5. I think one of the reasons I was struggling to get blown away is that so many of us are taking really great photos of the same subjects using the same techniques with the same styles of composition and doing very similar processing on them. I’m starting to wonder: is the mass availability of conversation and tutorial online moving us all into some common style instead of us building out unique looks and points of view? Is this some mass online peer pressure going on we haven’t caught onto yet?
  6. Sites that present their images as thumbnails make it harder to appreciate the image than those that use larger images. There’s definitely a tradeoff to be made here, but small thumbnails do your images a disservice. My general thought is that anything less than about 200px (250px is better) on the long side is making it really tough to see the image overall or how good it is, and viewers aren’t going to be as likely to click through and see the big image — those small thumbnails effectively turn your image into an abstract that’s hard to judge.
  7. Look at how a modern Flickr album displays the thumbnails (a variation of the current masonry style of gallery); if your images aren’t that large and your overall display setup doesn’t treat your images this well, you’re really hurting a viewer’s ability to judge your images from the thumbnail. I think we’re at the point that the larger thumbnail (200-250px long minimum) with a click through to a big image with a lightbox is a bare minimum for proper display of images online, and the lightbox should allow you to navigate a set of images without having to return to the small images. If you can’t do that — it’s probably time for a technology upgrade.
  8. One reason I think using a lightbox that lets you page through all of the images is now necessary is that it lets me get away from all of the clutter and chrome on the web site (like your sidebar) and focus on the image without distraction. I found it surprisingly easy for those other bits and pieces to keep grabbing my eyes and dragging them off the image, and that’s not what we want here.  And yeah, I did this, too. I’ll fix that next year.
  9. Your lightbox (and where possible overall site) should support navigation with the arrow keys. Most do now.
  10. When I started my second pass through to consider my “best of” image selections, I kept finding images where it was impossible for me to link directly to them. How can I recognize something I can’t link to? It seems not making this possible is a terrible way to build recognition and visibility for your images. (note: I ended up cutting this back out of my posting — too many challenges and compromises. Which is sad)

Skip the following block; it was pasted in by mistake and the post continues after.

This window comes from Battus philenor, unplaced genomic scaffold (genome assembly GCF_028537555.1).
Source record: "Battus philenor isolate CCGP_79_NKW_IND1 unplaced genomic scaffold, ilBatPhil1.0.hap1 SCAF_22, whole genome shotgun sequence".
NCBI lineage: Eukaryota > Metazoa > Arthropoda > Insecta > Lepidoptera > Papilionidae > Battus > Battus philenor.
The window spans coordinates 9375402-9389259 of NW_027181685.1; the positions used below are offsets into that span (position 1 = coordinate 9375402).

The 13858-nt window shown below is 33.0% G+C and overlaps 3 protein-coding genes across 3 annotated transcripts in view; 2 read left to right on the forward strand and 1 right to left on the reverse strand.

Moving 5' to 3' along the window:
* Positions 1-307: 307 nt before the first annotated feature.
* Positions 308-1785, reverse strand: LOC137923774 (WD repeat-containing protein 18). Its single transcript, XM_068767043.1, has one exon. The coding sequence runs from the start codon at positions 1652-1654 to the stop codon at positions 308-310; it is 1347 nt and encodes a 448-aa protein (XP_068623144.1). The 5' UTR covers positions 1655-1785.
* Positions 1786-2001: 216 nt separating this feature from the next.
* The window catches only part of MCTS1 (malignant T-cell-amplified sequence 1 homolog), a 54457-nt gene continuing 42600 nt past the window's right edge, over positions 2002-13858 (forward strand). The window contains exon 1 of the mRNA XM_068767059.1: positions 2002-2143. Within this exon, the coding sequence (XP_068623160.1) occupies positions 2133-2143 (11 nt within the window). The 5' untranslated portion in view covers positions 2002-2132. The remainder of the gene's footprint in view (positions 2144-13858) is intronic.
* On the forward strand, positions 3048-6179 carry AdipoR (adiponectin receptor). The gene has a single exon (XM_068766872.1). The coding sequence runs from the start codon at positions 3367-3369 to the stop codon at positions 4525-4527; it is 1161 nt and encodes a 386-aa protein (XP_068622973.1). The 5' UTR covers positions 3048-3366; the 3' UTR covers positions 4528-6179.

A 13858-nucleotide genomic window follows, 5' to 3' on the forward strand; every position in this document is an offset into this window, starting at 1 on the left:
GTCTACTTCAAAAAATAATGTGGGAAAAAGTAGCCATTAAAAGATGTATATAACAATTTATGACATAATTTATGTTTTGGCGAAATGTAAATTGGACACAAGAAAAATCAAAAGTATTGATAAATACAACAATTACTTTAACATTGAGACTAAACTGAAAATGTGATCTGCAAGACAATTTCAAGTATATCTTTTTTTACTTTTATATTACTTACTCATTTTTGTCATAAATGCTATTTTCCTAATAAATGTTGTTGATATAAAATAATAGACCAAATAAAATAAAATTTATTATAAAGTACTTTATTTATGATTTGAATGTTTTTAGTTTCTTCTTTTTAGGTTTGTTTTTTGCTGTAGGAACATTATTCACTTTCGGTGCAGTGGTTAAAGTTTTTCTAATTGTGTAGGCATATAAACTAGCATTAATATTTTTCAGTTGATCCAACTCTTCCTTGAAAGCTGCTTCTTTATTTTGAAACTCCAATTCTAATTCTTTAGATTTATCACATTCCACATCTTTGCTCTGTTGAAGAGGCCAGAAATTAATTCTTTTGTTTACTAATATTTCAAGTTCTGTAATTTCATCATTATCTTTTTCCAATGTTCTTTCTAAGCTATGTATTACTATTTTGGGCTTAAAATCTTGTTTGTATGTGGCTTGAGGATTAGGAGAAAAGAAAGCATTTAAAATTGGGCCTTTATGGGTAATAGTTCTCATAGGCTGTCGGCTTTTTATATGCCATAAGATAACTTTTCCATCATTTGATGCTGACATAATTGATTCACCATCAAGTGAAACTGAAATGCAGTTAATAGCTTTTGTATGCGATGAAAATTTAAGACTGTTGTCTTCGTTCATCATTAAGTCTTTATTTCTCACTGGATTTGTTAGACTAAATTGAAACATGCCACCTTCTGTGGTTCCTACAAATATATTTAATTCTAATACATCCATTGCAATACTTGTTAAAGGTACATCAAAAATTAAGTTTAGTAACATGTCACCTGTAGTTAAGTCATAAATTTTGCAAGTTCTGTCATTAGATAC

11. I’m realizing that it’s rather trendy to put down Flickr (and I do so as well, and I’m migrating my images off of them in favor of self-hosting), but when push comes to shove, they’re doing an awful lot well, especially in terms of display, navigation, linking, etc. Many other setups don’t. If you’re using or developing a tool or site that doesn’t do this as well as flickr you have some work to do…
  12. I also think auto-forwarding slideshows are the wrong format for this kind if display format. This is also true for youtube videos, which are even worse because it limits my ability to click through to the full size or stop the video to study the image. That was pretty much my least favorite way to view images in this survey.
  13. I am personally very burnt out on sunsets or sunrises unless they are showing off something very interesting in its own right. Pretty colors just aren’t enough to warrant a lot of interest. It needs to be about using those pretty colors to make something really nice into something really awesome.
  14. I am also finding I’m hitting that point on flowing water with lots of motion blur. Really long exposures with really good ND filters is getting to be so common that they all start looking the same.
  15. More saturation is not necessarily an improvement. Correction: lots of saturation is a bad idea. Seriously, it’s turned into the “too much aftershave and this elevator is too small” thing in photography now.
  16. I don’t think I ever will find a picture of a slot canyon notable. If you want a slot canyon shot for a trophy shot for your own collection, great, but good luck making it stand out from the thousands already out there. They’ve been done to death. This holds true for pretty much any place you need to beat photographers off with a  stick to get a good shooting position, including Tunnel View, Delicate Arch and any number of other seriously over-shot locations.